“Words for an End of the World,” the third feature by Spain’s Manuel Menchón, continues his exploration of the towering figure of Miguel de Unamuno, also the subject of his prior fiction film, “The Island of Wind.” The documentary, however, covers new ground, embarks on a far more ambitious revisiting of Spain’s still not so distant past with a deep dive into a muddled history that for years has had just one interpretation that has simply been accepted as canon.
Unamuno, the great Spanish intellectual and analyst of Spain’s atavistic woes, was for decades regarded as the man who sided and funded the fascist coup led by Francisco Franco. With historical echoes that reverberate down to today’s political landscape, Unamuno’s final days have been increasingly revisited, most notably in Alejandro Amenabar 2019 “While at War.” Menchón’s documentary uses Unamuno, his position as head of Salamanca University and his death as centerpieces for a far wider revision of the Civil War.
Incorporating never-seen footage of the time, “Words for an End of the World” splashes its rich black and white cinematography with strokes of color a la Kurosawa’s “High and Low,” giving depth and gravitas to the events the Spanish nation survived – but not without trauma – last century.
It underscores, through enormous documentation and with piercing clarity to the fact that our understanding of the past should not be taken for granted: We should always question who is writing history deemed true.
Produced by Pantalla Partida, RTVE and Imagine! Factory Films; voiced by renowned actors such as José Sacristán (“Magical Girl”) and Antonio de la Torre (“The Endless Trench”), the film quickly became a hit at Spanish theaters last year and is currently looking for international distributors. Variety interviewed Menchón as his documentary was consolidating as one of the happy box office surprises of 2020.
The images of the film play with different formats and gives a near physical presence to key documents. How did you decide on the look of the film?
The film had to be analogical. It had to show the documents and make them feel cinematographic. That was the greatest challenge, because of course the archive material is inevitably cinematographic but the photos, documents, press clippings are not. Also, the filmed image in some way, always has an element of propaganda to it, never shows reality. The cameraman, when he was filming, shows only a slice of reality. It seemed fit to respect its 4:3 ratio that in itself already boxes and limits the overall vision of the viewer. Expanding it to 16:9 when filming the documents widens our perspective while giving it a certain physicality. It was vital that what viewers see is a real document, that it exists, that you can almost touch it.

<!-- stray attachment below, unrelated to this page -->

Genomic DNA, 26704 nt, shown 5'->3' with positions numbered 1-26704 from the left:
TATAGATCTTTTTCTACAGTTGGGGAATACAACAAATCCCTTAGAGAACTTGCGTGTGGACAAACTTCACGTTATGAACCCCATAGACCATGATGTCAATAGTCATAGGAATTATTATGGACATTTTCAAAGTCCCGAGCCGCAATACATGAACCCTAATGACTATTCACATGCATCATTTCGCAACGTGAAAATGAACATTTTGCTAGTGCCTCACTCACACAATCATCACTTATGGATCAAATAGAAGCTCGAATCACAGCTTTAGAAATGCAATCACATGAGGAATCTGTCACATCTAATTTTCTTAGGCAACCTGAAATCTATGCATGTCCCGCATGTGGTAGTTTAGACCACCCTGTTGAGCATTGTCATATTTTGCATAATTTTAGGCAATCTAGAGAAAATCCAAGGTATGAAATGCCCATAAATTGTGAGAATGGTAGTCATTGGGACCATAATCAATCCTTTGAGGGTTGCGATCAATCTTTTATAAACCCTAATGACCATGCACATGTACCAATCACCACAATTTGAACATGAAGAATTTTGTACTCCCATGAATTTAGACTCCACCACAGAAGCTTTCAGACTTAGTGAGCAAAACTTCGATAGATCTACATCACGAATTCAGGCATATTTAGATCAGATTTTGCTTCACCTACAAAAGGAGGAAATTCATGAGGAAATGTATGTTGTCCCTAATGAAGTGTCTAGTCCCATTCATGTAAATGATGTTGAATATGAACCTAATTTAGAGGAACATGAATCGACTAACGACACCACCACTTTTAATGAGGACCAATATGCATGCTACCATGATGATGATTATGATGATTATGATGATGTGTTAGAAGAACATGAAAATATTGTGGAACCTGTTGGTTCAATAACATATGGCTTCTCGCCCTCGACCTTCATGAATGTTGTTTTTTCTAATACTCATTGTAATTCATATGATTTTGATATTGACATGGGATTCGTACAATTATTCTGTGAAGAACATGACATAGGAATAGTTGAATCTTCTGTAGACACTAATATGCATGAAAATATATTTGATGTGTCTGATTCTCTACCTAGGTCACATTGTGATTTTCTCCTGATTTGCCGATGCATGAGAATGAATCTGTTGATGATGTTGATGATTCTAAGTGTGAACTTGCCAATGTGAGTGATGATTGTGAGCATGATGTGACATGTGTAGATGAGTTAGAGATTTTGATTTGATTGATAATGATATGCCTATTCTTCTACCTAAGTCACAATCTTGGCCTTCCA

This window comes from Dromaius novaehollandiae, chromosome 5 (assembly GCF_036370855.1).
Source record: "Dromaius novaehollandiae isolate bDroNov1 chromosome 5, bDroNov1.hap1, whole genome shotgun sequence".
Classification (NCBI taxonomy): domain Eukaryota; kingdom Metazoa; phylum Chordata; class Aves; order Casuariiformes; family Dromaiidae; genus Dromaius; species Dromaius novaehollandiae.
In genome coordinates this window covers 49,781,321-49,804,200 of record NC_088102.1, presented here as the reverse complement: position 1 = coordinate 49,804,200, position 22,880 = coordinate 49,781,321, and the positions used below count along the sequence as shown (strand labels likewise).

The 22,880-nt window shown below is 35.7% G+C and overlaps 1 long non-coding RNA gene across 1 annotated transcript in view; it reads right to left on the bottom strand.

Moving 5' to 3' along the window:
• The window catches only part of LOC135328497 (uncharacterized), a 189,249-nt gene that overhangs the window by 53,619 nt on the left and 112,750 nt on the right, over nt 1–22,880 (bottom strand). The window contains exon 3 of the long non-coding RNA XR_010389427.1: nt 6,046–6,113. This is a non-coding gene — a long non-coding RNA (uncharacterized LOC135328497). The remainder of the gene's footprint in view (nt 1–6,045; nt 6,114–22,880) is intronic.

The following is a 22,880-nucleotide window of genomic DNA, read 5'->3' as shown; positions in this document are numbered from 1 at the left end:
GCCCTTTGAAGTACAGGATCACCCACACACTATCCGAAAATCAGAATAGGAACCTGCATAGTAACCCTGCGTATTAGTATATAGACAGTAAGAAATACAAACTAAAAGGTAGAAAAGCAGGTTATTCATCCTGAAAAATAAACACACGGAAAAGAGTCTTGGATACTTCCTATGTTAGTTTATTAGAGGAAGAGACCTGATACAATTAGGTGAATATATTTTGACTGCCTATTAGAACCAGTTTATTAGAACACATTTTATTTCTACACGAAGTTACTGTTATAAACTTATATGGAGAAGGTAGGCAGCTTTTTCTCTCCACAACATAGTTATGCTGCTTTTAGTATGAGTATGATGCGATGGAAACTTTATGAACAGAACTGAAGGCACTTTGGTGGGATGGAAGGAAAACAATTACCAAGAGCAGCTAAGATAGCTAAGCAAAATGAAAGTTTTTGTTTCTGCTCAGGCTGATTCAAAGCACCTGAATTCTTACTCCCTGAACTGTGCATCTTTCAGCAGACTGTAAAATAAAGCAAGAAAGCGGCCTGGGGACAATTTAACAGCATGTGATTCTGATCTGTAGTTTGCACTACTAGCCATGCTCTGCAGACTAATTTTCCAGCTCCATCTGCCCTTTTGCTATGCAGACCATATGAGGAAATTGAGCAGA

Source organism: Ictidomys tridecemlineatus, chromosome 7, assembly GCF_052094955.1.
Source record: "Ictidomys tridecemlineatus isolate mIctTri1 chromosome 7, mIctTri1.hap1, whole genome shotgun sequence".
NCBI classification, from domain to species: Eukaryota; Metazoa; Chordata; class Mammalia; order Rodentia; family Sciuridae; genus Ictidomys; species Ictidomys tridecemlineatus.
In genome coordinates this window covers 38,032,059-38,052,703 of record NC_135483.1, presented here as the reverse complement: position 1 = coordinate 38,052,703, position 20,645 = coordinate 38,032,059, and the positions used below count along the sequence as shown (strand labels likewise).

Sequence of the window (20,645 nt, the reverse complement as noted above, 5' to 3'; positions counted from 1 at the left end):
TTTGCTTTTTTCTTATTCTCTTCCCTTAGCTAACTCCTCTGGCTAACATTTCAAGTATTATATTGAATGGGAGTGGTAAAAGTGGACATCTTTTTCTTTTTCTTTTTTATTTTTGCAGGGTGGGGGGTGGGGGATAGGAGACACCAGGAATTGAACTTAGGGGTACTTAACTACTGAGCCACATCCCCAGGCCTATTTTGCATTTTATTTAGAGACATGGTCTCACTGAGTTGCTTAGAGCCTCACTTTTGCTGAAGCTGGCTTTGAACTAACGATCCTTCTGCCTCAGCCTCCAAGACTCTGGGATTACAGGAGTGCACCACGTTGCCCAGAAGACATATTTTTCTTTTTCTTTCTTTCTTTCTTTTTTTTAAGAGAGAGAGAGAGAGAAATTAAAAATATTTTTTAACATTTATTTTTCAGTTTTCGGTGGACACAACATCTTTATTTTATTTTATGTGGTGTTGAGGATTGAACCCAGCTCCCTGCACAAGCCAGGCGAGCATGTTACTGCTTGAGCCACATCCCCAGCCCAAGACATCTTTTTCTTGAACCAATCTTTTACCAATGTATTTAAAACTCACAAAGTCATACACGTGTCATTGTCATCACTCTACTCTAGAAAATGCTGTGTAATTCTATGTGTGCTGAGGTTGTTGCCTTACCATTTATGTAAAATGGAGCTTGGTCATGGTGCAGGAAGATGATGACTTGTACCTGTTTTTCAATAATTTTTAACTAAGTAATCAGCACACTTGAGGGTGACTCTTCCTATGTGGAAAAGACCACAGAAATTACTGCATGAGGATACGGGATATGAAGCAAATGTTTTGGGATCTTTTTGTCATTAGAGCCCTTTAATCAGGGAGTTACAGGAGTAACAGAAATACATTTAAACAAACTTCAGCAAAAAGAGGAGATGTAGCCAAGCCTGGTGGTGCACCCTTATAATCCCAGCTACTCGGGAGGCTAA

In addition to how the film looks, there’s a very clear treatment of the sound which highlights thematic ideas -a flag waving in the distance has a crisp sound as it moves through the air. How was your approach when developing the sound design?
We worked on sound as hard as we did on the image. In fact it took a whole year to develop. To start with because all the archive material had no audio and I was very keen on linking the past to the present. Through electronic sounds we make a breach between them in a subliminal manner. On one hand having very clean, orderly sounds that felt millimetric to then enter the terrain of hardcore abstraction, of chaos, terror and dissonance. Many of the chants heard – people shouting “Long live Franco! Long live death! Long live Spain!” those are from present-day Spain. I recorded them during Franco’s exhumation and at other meetings that I won’t mention. You wonder how is it possible that this is happening in 21st century Spain. All the slogan shouts that you hear are from today.
How was the research process regarding the archive material?
I didn’t really want to watch archive material of the Civil War that we Spaniards have already seen. It’s propagandistic material from either the Falange, Franco’s supporters, or the Republic’s CNT workers union. I wanted to avoid that vision in the film. Most of the historical footage comes from the Spain’s Filmoteca and from personal archives of film amateurs from the time. I found a list of people who owned a Pathé Baby camera- the super 8mm of its time- in the ‘20s and ‘30s, contacted them or their descendants and got hold of their films of that period. Films that had never been seen before.
After looking back at history that defines your country, how do you observe your present?
It worries me a lot. It worries me how the manipulation of information – what now is being called fake news from an extreme right wing – is sinking in and how difficult it becomes to dismantle a lie. Whatever happens in the future, those lies remain, as they did in the past, transforming our understanding of it. Equally preoccupying is how the far right has taken over narratives on social media, which seems perfectly built for that.You cannot understand reality in 140 characters. To dismantle a lie in social media has become nearly impossible. I’ve encountered this myself making the film. I see myths of our past in which there are official documents, forensic and legal statements, lawyers who have analyzed the documentation and deemed them accurate and there are still people who question this scientific evidence.
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